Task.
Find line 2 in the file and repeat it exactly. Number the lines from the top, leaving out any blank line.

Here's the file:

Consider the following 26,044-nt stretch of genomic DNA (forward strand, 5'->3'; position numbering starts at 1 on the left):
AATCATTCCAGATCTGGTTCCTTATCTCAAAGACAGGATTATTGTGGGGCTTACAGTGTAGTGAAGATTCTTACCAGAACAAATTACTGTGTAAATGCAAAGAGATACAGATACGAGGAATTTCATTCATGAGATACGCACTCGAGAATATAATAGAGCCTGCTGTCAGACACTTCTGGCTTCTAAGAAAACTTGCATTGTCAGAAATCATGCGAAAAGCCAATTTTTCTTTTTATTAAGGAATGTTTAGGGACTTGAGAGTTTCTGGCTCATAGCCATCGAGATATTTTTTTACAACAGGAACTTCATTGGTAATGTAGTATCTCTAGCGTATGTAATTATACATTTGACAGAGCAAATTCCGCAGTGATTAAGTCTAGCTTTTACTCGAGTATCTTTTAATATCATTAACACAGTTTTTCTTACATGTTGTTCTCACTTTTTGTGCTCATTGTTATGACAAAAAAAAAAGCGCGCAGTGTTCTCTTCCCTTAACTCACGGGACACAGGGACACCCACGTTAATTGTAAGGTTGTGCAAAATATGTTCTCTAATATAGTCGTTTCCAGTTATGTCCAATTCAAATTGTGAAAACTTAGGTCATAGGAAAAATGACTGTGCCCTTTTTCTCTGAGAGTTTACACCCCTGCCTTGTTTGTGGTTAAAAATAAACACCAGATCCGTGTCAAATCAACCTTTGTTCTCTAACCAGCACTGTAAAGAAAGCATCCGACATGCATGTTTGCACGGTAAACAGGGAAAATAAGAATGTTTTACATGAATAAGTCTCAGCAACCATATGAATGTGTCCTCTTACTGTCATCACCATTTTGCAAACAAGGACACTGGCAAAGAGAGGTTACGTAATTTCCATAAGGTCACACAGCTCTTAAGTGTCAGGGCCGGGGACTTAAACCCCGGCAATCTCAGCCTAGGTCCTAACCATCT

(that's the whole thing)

AATCATTCCAGATCTGGTTCCTTATCTCAAAGACAGGATTATTGTGGGGCTTACAGTGTAGTGAAGATTCTTACCAGAACAAATTACTGTGTAAATGCAAAGAGATACAGATACGAGGAATTTCATTCATGAGATACGCACTCGAGAATATAATAGAGCCTGCTGTCAGACACTTCTGGCTTCTAAGAAAACTTGCATTGTCAGAAATCATGCGAAAAGCCAATTTTTCTTTTTATTAAGGAATGTTTAGGGACTTGAGAGTTTCTGGCTCATAGCCATCGAGATATTTTTTTACAACAGGAACTTCATTGGTAATGTAGTATCTCTAGCGTATGTAATTATACATTTGACAGAGCAAATTCCGCAGTGATTAAGTCTAGCTTTTACTCGAGTATCTTTTAATATCATTAACACAGTTTTTCTTACATGTTGTTCTCACTTTTTGTGCTCATTGTTATGACAAAAAAAAAAGCGCGCAGTGTTCTCTTCCCTTAACTCACGGGACACAGGGACACCCACGTTAATTGTAAGGTTGTGCAAAATATGTTCTCTAATATAGTCGTTTCCAGTTATGTCCAATTCAAATTGTGAAAACTTAGGTCATAGGAAAAATGACTGTGCCCTTTTTCTCTGAGAGTTTACACCCCTGCCTTGTTTGTGGTTAAAAATAAACACCAGATCCGTGTCAAATCAACCTTTGTTCTCTAACCAGCACTGTAAAGAAAGCATCCGACATGCATGTTTGCACGGTAAACAGGGAAAATAAGAATGTTTTACATGAATAAGTCTCAGCAACCATATGAATGTGTCCTCTTACTGTCATCACCATTTTGCAAACAAGGACACTGGCAAAGAGAGGTTACGTAATTTCCATAAGGTCACACAGCTCTTAAGTGTCAGGGCCGGGGACTTAAACCCCGGCAATCTCAGCCTAGGTCCTAACCATCT